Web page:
Saint-Louis activist shares heartbreaking experiences in poetry book

“I use my transparency to invite other people into a space where they can feel comfortable sharing their truth and honesty.”

ST. LOUIS – Transparency in sharing everything she’s been through in her 38 years comes naturally to published author, poet and community activist Tracy “T-Spirit” Stanton.

The average person would most likely be ashamed or afraid to speak openly about their past if the story included dysfunctional family ties, drug addiction, prostitution, and incarceration.

Her childhood trauma began when she was seven when she saw her brother’s lifeless body on the bathroom floor after being electrocuted. He had slipped out of the tub and landed on a washing machine.

Her unexpected passing brought sadness to her heartbroken family, her mother in particular. She suffered a nervous breakdown after the tragedy.

Her mental state caused a split in what had been normal family dynamics. The family broke up. Stanton’s brother moved in with their father, who was addicted to crack cocaine. She stayed with her mother. While they were with her mother, they struggled to find a stable living environment.

They faced homelessness, displacement from house to house and the indignity of being evicted from their places of residence.

Amid the turmoil, Stanton’s mother gave birth to another daughter. Stanton became her little sister’s guardian, even though she was a child herself.

Finally, they moved into a family and social accommodation center. Stanton believed that her mother’s mental state was intact since she received the help and treatment.

It was all an illusion. One day, staff told her that she had to move in with her father and that her sister would be put up for adoption.

After that day, she never saw her mother again. When she was 10, she learned that her mother had died of lung cancer.

Stanton was enrolled in a gifted program at school while living with her father, who was still addicted to crack cocaine. His neighborhood was plagued by heavy drug and alcohol use.

Unfortunately, she did not have a positive role model or voice of reason to help her cultivate her academic gifts and talent. Soon after, an aunt stepped in to help raise Stanton, but by that time she was smoking marijuana, drinking, and having sex at age 12.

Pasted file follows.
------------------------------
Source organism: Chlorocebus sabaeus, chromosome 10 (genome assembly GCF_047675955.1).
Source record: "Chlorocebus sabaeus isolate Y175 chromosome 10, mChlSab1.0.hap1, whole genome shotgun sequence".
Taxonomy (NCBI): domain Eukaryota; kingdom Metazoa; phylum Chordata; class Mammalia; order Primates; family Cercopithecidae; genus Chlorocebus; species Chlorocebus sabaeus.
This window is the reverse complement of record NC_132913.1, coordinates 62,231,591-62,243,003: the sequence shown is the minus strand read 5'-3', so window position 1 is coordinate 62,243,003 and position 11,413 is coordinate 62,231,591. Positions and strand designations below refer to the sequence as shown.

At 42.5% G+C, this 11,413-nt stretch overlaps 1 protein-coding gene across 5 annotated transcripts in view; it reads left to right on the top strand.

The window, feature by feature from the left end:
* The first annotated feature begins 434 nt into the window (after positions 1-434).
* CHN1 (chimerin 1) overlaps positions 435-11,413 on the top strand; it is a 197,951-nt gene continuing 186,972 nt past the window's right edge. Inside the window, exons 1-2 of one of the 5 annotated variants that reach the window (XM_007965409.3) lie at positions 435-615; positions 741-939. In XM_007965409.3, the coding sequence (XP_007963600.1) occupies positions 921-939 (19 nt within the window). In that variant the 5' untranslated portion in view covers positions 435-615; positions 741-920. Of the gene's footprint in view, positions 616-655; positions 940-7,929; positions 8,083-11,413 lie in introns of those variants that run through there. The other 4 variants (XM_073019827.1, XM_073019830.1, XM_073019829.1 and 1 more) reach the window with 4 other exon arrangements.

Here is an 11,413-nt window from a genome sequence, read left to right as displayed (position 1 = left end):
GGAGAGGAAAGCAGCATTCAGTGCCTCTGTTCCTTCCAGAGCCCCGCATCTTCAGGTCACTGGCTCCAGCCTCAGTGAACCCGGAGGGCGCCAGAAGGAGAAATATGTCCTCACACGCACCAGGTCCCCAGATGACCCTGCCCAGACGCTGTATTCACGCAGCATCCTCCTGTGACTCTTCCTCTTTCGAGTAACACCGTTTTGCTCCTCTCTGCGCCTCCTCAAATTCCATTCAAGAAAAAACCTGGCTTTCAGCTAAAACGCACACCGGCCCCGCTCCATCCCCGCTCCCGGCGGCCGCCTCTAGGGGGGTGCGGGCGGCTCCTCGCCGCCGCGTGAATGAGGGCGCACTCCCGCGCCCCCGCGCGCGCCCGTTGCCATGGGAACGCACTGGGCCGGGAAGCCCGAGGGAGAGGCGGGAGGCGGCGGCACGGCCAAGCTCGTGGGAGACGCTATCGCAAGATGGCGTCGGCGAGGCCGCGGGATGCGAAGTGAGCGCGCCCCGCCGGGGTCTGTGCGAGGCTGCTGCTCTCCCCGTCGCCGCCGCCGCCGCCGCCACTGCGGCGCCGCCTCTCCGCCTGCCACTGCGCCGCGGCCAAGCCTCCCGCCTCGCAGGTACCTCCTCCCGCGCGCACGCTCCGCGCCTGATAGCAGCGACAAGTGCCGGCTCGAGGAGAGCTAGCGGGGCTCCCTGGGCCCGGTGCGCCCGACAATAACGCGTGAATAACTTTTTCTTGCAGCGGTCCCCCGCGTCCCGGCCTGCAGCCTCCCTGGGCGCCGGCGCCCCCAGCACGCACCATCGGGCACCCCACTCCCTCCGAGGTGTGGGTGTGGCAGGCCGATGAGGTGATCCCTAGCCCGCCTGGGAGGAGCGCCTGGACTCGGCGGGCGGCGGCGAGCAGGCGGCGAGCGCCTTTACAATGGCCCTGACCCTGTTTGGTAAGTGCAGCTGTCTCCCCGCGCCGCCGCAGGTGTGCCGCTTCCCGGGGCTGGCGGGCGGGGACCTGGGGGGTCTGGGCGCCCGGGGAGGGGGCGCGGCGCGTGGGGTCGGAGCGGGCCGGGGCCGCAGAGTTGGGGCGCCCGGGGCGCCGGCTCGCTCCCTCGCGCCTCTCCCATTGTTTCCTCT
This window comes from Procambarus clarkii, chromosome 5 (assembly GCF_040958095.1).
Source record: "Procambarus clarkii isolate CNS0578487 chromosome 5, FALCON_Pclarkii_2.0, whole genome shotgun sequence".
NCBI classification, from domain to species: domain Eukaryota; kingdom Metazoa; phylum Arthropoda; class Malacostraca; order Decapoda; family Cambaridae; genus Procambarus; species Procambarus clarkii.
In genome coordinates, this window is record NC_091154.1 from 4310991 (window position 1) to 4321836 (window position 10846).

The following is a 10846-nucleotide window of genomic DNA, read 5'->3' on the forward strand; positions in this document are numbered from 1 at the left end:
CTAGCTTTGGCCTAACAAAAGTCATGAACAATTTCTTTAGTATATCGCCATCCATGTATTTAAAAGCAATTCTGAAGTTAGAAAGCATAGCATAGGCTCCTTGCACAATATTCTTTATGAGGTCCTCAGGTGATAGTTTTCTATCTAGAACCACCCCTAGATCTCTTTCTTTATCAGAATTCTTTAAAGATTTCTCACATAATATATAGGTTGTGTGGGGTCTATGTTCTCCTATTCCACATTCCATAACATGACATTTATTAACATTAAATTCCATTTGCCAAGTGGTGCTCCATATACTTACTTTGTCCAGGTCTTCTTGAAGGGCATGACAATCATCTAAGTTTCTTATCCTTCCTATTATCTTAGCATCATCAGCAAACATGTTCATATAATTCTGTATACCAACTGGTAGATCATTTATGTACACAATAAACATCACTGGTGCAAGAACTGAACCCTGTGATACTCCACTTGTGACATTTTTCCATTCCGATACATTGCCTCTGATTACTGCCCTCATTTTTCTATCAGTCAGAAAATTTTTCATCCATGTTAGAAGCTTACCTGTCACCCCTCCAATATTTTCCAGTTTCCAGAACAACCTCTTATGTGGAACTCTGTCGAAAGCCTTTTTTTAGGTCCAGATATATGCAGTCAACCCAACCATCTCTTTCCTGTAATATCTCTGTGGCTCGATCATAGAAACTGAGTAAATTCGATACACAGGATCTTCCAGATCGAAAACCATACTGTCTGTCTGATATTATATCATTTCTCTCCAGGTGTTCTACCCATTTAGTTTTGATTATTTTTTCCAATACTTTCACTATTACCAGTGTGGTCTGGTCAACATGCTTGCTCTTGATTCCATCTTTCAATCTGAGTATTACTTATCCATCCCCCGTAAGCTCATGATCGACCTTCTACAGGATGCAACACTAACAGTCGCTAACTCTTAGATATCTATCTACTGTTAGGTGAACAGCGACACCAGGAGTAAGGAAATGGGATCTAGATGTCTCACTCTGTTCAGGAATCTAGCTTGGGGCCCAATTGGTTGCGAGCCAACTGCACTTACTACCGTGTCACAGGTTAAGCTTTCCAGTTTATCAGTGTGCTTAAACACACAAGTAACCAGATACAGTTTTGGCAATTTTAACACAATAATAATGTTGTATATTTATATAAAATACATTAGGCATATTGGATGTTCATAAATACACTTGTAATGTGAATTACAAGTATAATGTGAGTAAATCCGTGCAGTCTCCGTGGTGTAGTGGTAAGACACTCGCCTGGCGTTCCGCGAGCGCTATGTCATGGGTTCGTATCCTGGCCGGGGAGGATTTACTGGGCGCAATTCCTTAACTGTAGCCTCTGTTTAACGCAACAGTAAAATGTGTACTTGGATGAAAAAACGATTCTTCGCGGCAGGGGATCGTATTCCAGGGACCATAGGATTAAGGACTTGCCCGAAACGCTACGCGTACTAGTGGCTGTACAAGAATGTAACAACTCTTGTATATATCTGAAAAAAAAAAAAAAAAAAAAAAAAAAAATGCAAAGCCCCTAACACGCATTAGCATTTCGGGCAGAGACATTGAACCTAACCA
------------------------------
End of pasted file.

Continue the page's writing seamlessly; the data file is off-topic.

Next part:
Stanton and his aunt eventually settled in northern St. Louis County. She graduated from McCluer High School a year earlier, attended Lincoln University for a semester, and was expelled for fighting.

Not only did she still use drugs, but she started selling drugs and objecting to prostitution, which led to her incarceration.

In 2017, she returned from prison and made the necessary changes she needed to improve and has been on a clean slate ever since.

With the help of various community organizations and a 12-step program, Stanton has maintained a high level of sobriety. Her life-changing journey has catapulted into opportunities that allow her to help others by telling her story and helping those formerly incarcerated.

“When I got home from prison in 2017, I was introduced to myself without resorting to any outsourcing that made me disagree with reality,” Stanton said. “I have been able to heal and process all of these layers of trauma that I have been through since I was 12 years old.”

Rather than dwelling on these experiences, Stanton shamelessly shares his truth in his book “Some Things Must Be Heard,” which encompasses vulnerable, honest, and empowering poems about his past, present, and future. Along with the book, readers can also scan a QR code that allows them to listen to a playlist of her reciting her most memorable songs.

“I use my transparency to invite other people into a space where they can feel comfortable sharing their truth and honesty,” Stanton said.

“The more I made my pain look, the less power he had over me as I came home and went through my recovery and transformation process.”

Stanton said her book received a lot of positive reviews, not least because she was so open about her past. While other people’s experiences may be different from her own, she always encourages everyone to feel confident and comfortable enough to tell her story.

“If I can have compassion on myself, give myself a break and not be so hard on myself, then I can finally look at the next individual and be able to project that same kind of grace. Stanton said.

Stanton’s book is available for purchase at

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